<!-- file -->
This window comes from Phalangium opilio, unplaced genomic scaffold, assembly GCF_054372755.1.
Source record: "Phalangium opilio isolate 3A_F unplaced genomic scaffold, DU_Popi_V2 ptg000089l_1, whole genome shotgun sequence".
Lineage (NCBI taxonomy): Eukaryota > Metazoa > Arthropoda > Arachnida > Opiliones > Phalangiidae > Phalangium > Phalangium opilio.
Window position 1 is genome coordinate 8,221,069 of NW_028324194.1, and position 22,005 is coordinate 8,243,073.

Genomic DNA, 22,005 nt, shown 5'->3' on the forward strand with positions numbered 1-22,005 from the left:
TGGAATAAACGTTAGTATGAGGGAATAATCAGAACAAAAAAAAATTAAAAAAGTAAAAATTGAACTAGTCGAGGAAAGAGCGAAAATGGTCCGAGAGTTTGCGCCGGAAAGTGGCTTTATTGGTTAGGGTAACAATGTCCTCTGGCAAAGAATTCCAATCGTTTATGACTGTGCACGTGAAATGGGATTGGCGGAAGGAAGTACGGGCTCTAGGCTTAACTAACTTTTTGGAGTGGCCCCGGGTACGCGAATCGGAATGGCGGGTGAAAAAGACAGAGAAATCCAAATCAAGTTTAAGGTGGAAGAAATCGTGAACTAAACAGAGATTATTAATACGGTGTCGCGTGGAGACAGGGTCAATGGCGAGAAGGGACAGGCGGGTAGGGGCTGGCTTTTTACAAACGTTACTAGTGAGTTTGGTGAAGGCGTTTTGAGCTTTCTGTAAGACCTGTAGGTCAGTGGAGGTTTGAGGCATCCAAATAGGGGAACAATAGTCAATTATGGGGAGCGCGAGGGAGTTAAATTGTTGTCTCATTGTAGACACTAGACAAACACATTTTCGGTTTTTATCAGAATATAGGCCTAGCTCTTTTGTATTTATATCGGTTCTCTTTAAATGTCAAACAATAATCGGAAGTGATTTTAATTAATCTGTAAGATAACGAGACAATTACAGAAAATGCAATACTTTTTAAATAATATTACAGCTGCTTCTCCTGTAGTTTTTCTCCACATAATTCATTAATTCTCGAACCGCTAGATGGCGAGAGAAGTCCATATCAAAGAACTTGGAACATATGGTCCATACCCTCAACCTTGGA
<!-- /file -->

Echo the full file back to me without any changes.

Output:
This window comes from Phalangium opilio, unplaced genomic scaffold, assembly GCF_054372755.1.
Source record: "Phalangium opilio isolate 3A_F unplaced genomic scaffold, DU_Popi_V2 ptg000089l_1, whole genome shotgun sequence".
Lineage (NCBI taxonomy): Eukaryota > Metazoa > Arthropoda > Arachnida > Opiliones > Phalangiidae > Phalangium > Phalangium opilio.
Window position 1 is genome coordinate 8,221,069 of NW_028324194.1, and position 22,005 is coordinate 8,243,073.

Genomic DNA, 22,005 nt, shown 5'->3' on the forward strand with positions numbered 1-22,005 from the left:
TGGAATAAACGTTAGTATGAGGGAATAATCAGAACAAAAAAAAATTAAAAAAGTAAAAATTGAACTAGTCGAGGAAAGAGCGAAAATGGTCCGAGAGTTTGCGCCGGAAAGTGGCTTTATTGGTTAGGGTAACAATGTCCTCTGGCAAAGAATTCCAATCGTTTATGACTGTGCACGTGAAATGGGATTGGCGGAAGGAAGTACGGGCTCTAGGCTTAACTAACTTTTTGGAGTGGCCCCGGGTACGCGAATCGGAATGGCGGGTGAAAAAGACAGAGAAATCCAAATCAAGTTTAAGGTGGAAGAAATCGTGAACTAAACAGAGATTATTAATACGGTGTCGCGTGGAGACAGGGTCAATGGCGAGAAGGGACAGGCGGGTAGGGGCTGGCTTTTTACAAACGTTACTAGTGAGTTTGGTGAAGGCGTTTTGAGCTTTCTGTAAGACCTGTAGGTCAGTGGAGGTTTGAGGCATCCAAATAGGGGAACAATAGTCAATTATGGGGAGCGCGAGGGAGTTAAATTGTTGTCTCATTGTAGACACTAGACAAACACATTTTCGGTTTTTATCAGAATATAGGCCTAGCTCTTTTGTATTTATATCGGTTCTCTTTAAATGTCAAACAATAATCGGAAGTGATTTTAATTAATCTGTAAGATAACGAGACAATTACAGAAAATGCAATACTTTTTAAATAATATTACAGCTGCTTCTCCTGTAGTTTTTCTCCACATAATTCATTAATTCTCGAACCGCTAGATGGCGAGAGAAGTCCATATCAAAGAACTTGGAACATATGGTCCATACCCTCAACCTTGGA